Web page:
Corruption won’t over¬whelm us, it already has
Talking to one of the mainstream on-liners, out-going Malawi Law Society (MLS) president Khumbo Soko has warned that unless we take radical measures to curb corruption, the fight against corruption will remain lip-service.
Soko said we are aeons away from the ideal not only in terms of interventions that can prevent corruption from showing its ugly face, but also in terms of conducting independent, robust and quality investigations that can actually result in the conviction of the corrupt.
He explained, “as a nation, we will never really begin to win the war on corruption unless we are bold enough to follow the evidence of wrongdoing wherever it leads us. This requires us to unleash our law enforcement and prosecution agencies so they work without any kind of interference, overt or subtle.
“When you look at every preceding survey of public perception on incidences of corruption in the country, you will notice that the majority believes that corruption is on the rise. It also obliges us to ensure that we put at their [law enforcement agencies] disposal adequate resources for their work. I doubt we have reached that stage where we can say we are winning in the fight against corruption. In fact, if we are not careful, corruption will soon completely overwhelm us.”
In my studied view, Blues’ Orators, Soko couldn’t have been more wrong. Corruption, Blues’ Orators, will not overwhelm us.; it has already vanquished us;
- hence, the total collapse of social services,
- hence, our failure to get jolted into action by the daily reports of corruption,
- hence, the so called ‘game-changers’ of 2014 growing cold feet to speak for us and demand due process in the controversial Salima – Lilongwe Water Project and so on and so forth.
Soko, who leaves office this month after completing a year long-term as Malawi Law Society (MLS) President, also lamented the palpable lack of political will to curb fraud in Malawi.
“Talk is cheap. I think folks should be judged on the basis of what they actually do. And if you begin to subject politicians to judgement and scrutiny on the basis of what they are actually doing rather than on their compelling lyrics, you will easily come to the conclusion that the will is half-hearted at best or totally non-
existent at worst,” Soko said, hitting the nail squarely on the head.
Echoing Soko was Mzuzu-based governance expert Makhumbo Munthali who zeroed in on the selective justice that happens whenever the powers-that-be see a corrupt fat cat.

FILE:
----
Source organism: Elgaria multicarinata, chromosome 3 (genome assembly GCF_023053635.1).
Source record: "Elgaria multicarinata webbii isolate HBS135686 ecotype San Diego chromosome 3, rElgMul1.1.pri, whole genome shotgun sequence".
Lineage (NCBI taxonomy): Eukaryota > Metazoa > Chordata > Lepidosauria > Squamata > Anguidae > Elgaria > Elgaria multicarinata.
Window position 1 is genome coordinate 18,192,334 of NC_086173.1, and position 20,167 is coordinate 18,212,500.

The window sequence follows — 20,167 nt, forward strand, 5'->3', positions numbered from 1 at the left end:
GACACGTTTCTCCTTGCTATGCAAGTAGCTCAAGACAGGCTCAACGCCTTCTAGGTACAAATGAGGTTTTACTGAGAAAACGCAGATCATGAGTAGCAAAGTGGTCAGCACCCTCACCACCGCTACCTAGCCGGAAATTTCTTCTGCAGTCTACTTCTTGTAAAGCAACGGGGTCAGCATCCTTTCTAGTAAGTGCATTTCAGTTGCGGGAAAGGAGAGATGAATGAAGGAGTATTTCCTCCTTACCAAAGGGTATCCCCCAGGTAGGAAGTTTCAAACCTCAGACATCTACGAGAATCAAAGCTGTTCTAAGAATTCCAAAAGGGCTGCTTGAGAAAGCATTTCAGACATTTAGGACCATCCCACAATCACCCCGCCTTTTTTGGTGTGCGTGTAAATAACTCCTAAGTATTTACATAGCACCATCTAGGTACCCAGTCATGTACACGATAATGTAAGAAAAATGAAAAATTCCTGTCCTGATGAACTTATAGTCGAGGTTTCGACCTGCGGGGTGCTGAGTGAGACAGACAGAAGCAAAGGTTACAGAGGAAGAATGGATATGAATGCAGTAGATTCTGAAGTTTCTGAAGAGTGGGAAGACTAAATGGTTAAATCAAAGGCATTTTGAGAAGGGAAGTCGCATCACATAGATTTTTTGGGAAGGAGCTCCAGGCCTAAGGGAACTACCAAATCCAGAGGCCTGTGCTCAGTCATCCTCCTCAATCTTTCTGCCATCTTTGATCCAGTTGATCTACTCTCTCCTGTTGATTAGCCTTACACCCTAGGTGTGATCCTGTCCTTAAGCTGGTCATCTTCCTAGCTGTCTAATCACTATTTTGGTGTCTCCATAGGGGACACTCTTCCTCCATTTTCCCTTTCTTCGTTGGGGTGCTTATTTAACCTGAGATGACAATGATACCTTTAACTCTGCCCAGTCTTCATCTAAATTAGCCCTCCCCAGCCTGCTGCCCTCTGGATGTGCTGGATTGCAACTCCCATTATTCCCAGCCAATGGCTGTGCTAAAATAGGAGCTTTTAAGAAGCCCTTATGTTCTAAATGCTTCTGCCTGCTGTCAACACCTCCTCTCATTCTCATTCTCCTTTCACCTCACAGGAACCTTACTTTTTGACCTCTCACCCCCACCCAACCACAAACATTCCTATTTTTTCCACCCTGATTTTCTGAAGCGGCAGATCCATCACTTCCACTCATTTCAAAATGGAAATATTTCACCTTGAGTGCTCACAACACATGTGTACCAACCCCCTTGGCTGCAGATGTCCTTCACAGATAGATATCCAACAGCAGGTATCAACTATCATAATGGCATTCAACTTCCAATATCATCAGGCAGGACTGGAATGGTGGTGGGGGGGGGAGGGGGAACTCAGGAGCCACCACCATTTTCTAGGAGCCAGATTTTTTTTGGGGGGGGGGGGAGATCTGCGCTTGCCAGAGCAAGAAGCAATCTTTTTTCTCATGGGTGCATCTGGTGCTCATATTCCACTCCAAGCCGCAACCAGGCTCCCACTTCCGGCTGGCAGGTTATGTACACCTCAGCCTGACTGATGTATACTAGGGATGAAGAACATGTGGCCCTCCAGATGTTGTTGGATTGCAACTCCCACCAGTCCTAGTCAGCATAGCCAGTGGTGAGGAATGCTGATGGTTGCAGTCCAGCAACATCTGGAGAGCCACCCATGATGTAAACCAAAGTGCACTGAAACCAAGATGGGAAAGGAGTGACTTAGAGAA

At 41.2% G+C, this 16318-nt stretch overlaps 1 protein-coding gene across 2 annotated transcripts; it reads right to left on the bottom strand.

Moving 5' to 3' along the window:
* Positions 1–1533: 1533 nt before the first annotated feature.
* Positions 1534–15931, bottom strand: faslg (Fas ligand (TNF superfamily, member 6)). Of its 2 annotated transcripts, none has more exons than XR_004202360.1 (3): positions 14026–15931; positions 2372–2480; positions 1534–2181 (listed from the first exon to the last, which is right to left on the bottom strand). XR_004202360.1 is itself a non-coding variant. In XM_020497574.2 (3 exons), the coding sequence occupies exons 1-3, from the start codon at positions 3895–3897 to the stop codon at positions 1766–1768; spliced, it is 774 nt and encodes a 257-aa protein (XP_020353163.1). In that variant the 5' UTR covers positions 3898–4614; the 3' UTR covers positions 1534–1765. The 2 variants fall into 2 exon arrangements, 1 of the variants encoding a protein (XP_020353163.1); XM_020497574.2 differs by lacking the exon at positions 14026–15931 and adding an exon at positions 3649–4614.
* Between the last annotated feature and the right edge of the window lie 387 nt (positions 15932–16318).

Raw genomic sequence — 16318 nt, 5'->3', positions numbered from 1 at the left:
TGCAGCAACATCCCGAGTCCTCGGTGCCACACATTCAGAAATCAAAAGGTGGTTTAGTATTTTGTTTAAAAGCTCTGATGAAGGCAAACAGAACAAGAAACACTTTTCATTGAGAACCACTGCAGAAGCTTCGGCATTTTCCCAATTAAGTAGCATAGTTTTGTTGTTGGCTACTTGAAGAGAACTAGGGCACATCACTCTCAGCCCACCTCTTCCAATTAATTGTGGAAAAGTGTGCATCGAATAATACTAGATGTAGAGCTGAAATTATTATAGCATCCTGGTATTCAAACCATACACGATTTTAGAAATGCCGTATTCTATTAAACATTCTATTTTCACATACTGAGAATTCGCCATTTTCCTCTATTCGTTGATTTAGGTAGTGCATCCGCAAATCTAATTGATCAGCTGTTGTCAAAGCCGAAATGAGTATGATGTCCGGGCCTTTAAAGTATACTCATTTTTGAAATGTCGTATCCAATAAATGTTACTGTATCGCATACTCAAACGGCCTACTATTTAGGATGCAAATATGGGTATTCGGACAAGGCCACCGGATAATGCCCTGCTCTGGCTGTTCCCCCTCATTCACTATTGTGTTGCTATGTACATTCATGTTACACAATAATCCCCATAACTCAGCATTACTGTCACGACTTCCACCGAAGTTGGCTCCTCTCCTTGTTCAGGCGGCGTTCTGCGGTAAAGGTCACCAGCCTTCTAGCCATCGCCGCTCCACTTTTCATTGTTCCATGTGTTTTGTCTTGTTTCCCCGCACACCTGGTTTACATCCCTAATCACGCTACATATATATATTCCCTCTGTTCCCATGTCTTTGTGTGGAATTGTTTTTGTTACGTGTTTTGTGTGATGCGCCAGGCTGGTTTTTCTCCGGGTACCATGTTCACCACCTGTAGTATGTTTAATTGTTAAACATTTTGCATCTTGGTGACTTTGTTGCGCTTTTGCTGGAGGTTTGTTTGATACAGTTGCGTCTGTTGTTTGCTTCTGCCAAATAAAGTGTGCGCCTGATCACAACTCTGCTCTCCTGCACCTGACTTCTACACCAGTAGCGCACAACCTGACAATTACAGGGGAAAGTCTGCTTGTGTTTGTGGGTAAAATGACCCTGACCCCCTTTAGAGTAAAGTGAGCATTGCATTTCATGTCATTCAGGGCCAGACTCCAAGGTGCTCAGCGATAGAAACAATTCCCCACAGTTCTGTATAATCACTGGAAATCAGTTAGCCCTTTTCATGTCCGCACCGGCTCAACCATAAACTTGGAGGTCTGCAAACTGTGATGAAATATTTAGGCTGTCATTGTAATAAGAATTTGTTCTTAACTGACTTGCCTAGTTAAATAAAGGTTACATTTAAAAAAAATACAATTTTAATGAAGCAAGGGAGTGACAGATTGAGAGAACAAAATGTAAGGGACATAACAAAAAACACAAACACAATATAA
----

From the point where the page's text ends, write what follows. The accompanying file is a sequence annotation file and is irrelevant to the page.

“It certainly defeats the whole efforts lined up to show we are fighting corruption.
“Someone said that managing to convict one ‘big fish’ sends an equally bigger message to the nation at large than trying to make a statement through arresting the small ‘fish. An example can be cited of the [Bakili] Muluzi corruption case that has dragged close to 12 years with no end in sight.
“Also on how government has been growing cold feet in the Chaponda case at a time it was trying to portray itself that it’s fighting corruption. Simply put, there hasn’t been enough and steady steps taken to prosecute them and that ended up derailing the good efforts government was trying to make in the fight. It paints a negative picture on its very own efforts.” He added.
While pro-government apologists would blow a lot of hot air in pathetic attempts to dispute these obvious truths, the fact is: in our beloved Malawi, there is no hope for a better future.
Look for instance, at the year 2017 Corruption Perceptions Index (CPI) released this week by the global anti-corruption think-tank, Transparency International (TI).
Among the highlights is the fact that the majority of countries – those like ours – are making little or no progress in ending corruption and that journalists and activists in these corrupt countries continue risking their lives day in, day out, in valiant efforts to expose corruption.
Malawi is ranked number 122 out of 180 countries (and territories) where the number one ranked, New Zealand is the least corrupt, and war-torn Somalia, ranked number 180 is the most corrupt.
Transparency International weighs countries on a scale of 0 to 100, where 0 is highly corrupt and 100 is very clean.
As per Soko’s fears, we are closer to the highly corrupt zone with a score of 31. At the pace we are going Blues’ Orators, we will not take long to join Somalia at the bottom!
As rightly observed by Transparency International, activists and the media – and not political leaders – are vital in the fight against corruption. By activists TI doesn’t mean Billy Mayaya, or Z Allan Ntata or Mr So and So, nope.
TI means you and me. Yes. You and I should begin pressurising our well-remunerated employees starting with President Peter Mutharika, his Cabinet down to the Parliamentarians, to do more to encourage free speech, independent media, political dissent and an open and engaged civil society in Malawi.
We should demand that the government should minimise regulations and stop intimidating the media, including traditional and new media, and ensure that journalists can work without fear of repression or violence.
You and I should see to it that the employees I have named above are making the recently access to information law a reality.
We have had enough of paper tigers.
That law, if well implemented, can enhance transparency and accountability and reduce opportunities for corruption.
One low-hanging fruit is the declaration of assets: how about everybody, from Members of Parliament upwards, started declaring their assets; and those declarations being published in the media so that when suspicious “Water Projects” are mushrooming, the public can assess and see where the money is going?
Now, wouldn’t that work wonders? I however doubt if such an idea can gain traction either with those in government or in the opposition, hopelessly overwhelmed as they are with corruption!
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